By Frances J. Karon
On Martin Luther King Jr. Day, Uncle Mo was represented by his 53rd SW when Carressa, owned by Mercedes Stables, West Point Thoroughbreds, Scott Dilworth, Dottie Ingordo, David Ingordo, and Steve Mooney, won the G3 Megahertz on the turf at Santa Anita for trainer John Shirreffs. It was the 4yo filly’s first stakes attempt.
Caressa is the first foal produced from Iplaytricks, a winner of four black-type races restricted to New Mexico-breds and a full-sister to fellow New Mexico-restricted SW Desert Tricks. Their unraced sire Desert God may not be well known in major racing circles, but he was very well bred: by Fappiano out of Blush With Pride. Blush With Pride, a Kentucky Oaks winner, is both daughter (Best In Show) and dam (Better Than Honour) of Broodmares of the Year. Desert God’s pedigree earned him a place at stud in Arizona and later New Mexico, where he did quite well. His 25 SWs include Peppers Pride, the popular undefeated NM-bred winner of 19 races, 14 of which were stakes, and over a million dollars.
Desert God is now the broodmare sire of 3 SWs, two of which are G3SWs. The first, Runaway Ghost, won the G3 Sunland Derby…in New Mexico, which makes Carressa the only horse descendant one way or another of Desert God to earn a Graded black-type win outside of that state. She is also the sole horse under at least her first four dams to earn black-type beyond the New Mexico state line.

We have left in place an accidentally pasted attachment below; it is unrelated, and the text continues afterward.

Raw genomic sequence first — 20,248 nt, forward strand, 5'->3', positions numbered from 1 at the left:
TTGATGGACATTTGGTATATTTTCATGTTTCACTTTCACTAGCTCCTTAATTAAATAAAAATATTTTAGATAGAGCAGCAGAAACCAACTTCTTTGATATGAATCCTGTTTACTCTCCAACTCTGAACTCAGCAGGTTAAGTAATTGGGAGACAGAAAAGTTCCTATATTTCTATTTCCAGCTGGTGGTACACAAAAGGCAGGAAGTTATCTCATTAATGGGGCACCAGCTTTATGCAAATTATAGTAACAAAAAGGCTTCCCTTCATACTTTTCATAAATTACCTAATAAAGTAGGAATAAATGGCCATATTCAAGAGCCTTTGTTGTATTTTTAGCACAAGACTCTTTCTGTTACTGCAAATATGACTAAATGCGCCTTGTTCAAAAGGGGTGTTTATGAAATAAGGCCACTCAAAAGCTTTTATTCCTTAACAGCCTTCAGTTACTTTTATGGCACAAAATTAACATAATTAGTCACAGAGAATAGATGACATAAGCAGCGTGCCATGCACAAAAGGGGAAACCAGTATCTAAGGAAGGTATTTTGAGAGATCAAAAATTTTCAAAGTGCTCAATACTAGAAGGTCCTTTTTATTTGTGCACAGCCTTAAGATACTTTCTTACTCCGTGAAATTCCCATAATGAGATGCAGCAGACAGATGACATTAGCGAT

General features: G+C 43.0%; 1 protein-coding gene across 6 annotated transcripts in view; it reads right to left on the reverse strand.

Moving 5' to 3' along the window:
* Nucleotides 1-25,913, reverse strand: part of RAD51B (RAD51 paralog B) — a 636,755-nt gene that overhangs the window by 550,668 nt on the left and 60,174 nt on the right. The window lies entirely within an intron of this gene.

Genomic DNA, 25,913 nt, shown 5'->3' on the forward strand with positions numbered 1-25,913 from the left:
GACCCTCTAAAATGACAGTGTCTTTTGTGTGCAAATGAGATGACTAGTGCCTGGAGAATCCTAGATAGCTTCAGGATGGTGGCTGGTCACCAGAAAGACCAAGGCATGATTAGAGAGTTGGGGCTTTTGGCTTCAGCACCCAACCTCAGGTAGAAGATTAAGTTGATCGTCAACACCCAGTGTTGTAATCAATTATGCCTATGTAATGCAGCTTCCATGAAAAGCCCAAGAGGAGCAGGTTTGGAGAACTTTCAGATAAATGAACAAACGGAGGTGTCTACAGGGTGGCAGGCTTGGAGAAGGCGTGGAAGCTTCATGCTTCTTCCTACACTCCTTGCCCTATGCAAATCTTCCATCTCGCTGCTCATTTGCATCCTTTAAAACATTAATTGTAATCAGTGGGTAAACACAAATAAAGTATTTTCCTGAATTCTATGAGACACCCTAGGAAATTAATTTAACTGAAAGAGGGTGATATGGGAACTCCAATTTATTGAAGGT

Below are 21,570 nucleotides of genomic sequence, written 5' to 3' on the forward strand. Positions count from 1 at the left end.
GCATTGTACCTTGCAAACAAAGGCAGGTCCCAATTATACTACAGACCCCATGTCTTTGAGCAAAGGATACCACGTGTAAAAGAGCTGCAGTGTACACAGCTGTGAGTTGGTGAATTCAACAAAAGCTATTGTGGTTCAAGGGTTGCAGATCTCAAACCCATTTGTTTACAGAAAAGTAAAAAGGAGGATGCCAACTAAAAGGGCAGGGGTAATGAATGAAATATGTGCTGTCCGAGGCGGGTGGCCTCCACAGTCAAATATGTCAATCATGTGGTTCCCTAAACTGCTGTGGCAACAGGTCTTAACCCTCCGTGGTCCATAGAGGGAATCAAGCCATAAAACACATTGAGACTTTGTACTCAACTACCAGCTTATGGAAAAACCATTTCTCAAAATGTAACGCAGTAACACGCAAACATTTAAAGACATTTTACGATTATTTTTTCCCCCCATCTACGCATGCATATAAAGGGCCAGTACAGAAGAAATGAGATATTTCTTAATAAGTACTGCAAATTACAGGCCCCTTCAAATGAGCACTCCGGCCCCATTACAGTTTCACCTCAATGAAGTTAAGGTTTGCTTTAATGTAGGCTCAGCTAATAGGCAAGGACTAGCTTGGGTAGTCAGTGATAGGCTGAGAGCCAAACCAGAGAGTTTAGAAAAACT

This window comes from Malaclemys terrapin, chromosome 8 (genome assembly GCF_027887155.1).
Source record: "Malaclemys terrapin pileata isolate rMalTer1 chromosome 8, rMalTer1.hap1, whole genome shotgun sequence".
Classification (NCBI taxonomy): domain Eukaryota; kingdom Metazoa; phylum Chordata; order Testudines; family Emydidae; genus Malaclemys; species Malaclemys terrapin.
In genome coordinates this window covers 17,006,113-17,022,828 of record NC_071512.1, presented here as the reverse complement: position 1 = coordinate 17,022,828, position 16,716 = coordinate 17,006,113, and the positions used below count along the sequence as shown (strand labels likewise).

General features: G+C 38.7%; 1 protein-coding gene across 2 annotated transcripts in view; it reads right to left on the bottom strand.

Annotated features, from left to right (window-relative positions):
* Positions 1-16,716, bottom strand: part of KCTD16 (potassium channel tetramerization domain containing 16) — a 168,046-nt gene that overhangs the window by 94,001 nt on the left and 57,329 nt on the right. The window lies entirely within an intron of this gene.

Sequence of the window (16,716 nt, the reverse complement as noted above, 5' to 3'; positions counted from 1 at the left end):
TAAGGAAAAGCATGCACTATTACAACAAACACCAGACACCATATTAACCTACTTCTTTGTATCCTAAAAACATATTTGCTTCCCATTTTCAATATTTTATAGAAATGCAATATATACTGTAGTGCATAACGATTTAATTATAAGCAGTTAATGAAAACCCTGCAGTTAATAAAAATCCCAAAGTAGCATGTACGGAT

So while yes, Desert God was a respected leader in New Mexico and sired 9% SWs to foals, and while Iplaytricks’s female family was also a good one in the same healthy regional market, we can look to Ashford/Coolmore America’s stallion Uncle Mo for providing the class bump. The mating that produced Carressa was an inspired one for at least two reasons: her breeder jumped on Uncle Mo’s bandwagon before his success, and she’s bred on what’s proven to be a powerful nick.
Michael Stinson, the owner at the time of Iplaytricks, took a gamble by breeding to a stallion whose first 2yos would be on-track the season she was being covered. By the end of the year, Nyquist, a future Kentucky Derby winner and one of seven 2yo SWs for Uncle Mo in 2015, had won the Breeders’ Cup Juvenile and was voted champion 2yo male, and Uncle Mo’s stock went through the roof. His 2020 stud fee is $125,000 — $100,000 higher than his advertised fee when Carressa was conceived. Coincidentally, $125,000 is the price Carressa sold for as a Keeneland September yearling.
The Uncle Mo/Fappiano cross, an A nick before Carressa’s big win, has turned out to be excellent. Carressa is the sixth GSW, after G1SWs Outwork and Unbridled Mo and G3SWs Hot Springs, Mo Tom, and Uncle Vinny, to represent the cross.
Last thing I’ll note here is Uncle Mo’s prowess and versatility in getting GSWs on dirt and turf. He’s got 17 dirt GSWs, 11 turf GSWs — four, led by G1SW Mo Forza, from his 2016 crop alone — and one on the all-weather. These totals count Mo Town, a G1SW on turf and G2SW on dirt, in two categories. Mo Town, whose broodmare sire Bernardini is out of a Fappiano-line mare, also stands at Ashford and was recently in the news for siring his first foal.